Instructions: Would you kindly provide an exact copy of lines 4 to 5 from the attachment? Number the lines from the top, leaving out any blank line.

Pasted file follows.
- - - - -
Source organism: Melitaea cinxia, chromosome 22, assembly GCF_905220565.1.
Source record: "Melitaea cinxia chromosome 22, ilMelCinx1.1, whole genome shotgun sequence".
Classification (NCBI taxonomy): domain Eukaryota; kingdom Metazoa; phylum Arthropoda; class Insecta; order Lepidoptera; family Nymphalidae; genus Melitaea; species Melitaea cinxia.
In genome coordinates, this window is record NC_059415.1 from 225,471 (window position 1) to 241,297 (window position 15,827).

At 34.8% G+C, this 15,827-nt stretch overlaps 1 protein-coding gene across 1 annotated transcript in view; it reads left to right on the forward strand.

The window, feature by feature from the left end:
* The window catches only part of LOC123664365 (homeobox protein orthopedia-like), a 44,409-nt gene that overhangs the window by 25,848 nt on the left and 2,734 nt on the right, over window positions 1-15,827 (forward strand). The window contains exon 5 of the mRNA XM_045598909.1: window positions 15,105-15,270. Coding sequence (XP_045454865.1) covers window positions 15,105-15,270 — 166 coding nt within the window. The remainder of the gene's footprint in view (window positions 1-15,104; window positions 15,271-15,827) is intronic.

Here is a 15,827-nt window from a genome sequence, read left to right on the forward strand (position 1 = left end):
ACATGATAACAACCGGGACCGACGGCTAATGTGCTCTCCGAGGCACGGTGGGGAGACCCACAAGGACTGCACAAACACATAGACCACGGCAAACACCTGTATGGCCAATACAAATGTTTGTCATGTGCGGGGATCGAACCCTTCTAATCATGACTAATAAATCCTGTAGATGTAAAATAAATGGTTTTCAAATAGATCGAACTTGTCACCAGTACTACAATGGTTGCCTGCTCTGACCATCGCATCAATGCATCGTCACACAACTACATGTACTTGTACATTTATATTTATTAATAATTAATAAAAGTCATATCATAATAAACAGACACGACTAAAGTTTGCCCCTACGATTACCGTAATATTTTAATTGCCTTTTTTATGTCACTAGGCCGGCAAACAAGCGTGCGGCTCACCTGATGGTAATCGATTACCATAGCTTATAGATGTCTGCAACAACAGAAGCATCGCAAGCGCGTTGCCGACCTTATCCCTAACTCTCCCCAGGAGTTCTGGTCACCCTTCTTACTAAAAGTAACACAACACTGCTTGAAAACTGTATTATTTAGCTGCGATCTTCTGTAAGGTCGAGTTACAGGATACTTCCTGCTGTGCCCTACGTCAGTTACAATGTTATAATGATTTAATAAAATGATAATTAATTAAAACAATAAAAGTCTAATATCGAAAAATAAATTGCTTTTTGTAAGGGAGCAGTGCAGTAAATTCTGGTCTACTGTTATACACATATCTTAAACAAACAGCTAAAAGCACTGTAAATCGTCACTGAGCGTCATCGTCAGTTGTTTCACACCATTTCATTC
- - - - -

In genome coordinates, this window is record NC_059415.1 from 225,471 (window position 1) to 241,297 (window position 15,827).

At 34.8% G+C, this 15,827-nt stretch overlaps 1 protein-coding gene across 1 annotated transcript in view; it reads left to right on the forward strand.